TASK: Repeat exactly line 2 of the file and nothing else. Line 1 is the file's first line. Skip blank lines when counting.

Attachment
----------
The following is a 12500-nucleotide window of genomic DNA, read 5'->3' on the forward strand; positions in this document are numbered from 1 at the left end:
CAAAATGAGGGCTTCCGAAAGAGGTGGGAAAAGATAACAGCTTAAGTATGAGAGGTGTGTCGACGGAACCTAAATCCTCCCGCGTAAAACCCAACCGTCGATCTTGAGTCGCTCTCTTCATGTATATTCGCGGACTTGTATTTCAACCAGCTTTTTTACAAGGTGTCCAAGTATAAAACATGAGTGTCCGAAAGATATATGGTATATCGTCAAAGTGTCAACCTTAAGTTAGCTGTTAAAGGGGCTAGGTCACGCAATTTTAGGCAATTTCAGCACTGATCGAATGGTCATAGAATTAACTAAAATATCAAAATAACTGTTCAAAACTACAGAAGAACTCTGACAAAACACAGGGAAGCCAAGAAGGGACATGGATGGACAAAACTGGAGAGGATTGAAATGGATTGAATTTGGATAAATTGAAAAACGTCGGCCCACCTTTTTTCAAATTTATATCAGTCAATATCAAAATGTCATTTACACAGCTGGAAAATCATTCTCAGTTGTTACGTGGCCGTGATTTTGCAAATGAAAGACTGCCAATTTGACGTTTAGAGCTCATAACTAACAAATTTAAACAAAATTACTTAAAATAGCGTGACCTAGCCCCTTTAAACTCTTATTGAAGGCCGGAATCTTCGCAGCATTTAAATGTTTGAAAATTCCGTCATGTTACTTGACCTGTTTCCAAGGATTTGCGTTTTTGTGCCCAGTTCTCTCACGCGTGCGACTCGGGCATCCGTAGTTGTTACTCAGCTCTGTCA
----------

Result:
CAAAATGAGGGCTTCCGAAAGAGGTGGGAAAAGATAACAGCTTAAGTATGAGAGGTGTGTCGACGGAACCTAAATCCTCCCGCGTAAAACCCAACCGTCGATCTTGAGTCGCTCTCTTCATGTATATTCGCGGACTTGTATTTCAACCAGCTTTTTTACAAGGTGTCCAAGTATAAAACATGAGTGTCCGAAAGATATATGGTATATCGTCAAAGTGTCAACCTTAAGTTAGCTGTTAAAGGGGCTAGGTCACGCAATTTTAGGCAATTTCAGCACTGATCGAATGGTCATAGAATTAACTAAAATATCAAAATAACTGTTCAAAACTACAGAAGAACTCTGACAAAACACAGGGAAGCCAAGAAGGGACATGGATGGACAAAACTGGAGAGGATTGAAATGGATTGAATTTGGATAAATTGAAAAACGTCGGCCCACCTTTTTTCAAATTTATATCAGTCAATATCAAAATGTCATTTACACAGCTGGAAAATCATTCTCAGTTGTTACGTGGCCGTGATTTTGCAAATGAAAGACTGCCAATTTGACGTTTAGAGCTCATAACTAACAAATTTAAACAAAATTACTTAAAATAGCGTGACCTAGCCCCTTTAAACTCTTATTGAAGGCCGGAATCTTCGCAGCATTTAAATGTTTGAAAATTCCGTCATGTTACTTGACCTGTTTCCAAGGATTTGCGTTTTTGTGCCCAGTTCTCTCACGCGTGCGACTCGGGCATCCGTAGTTGTTACTCAGCTCTGTCA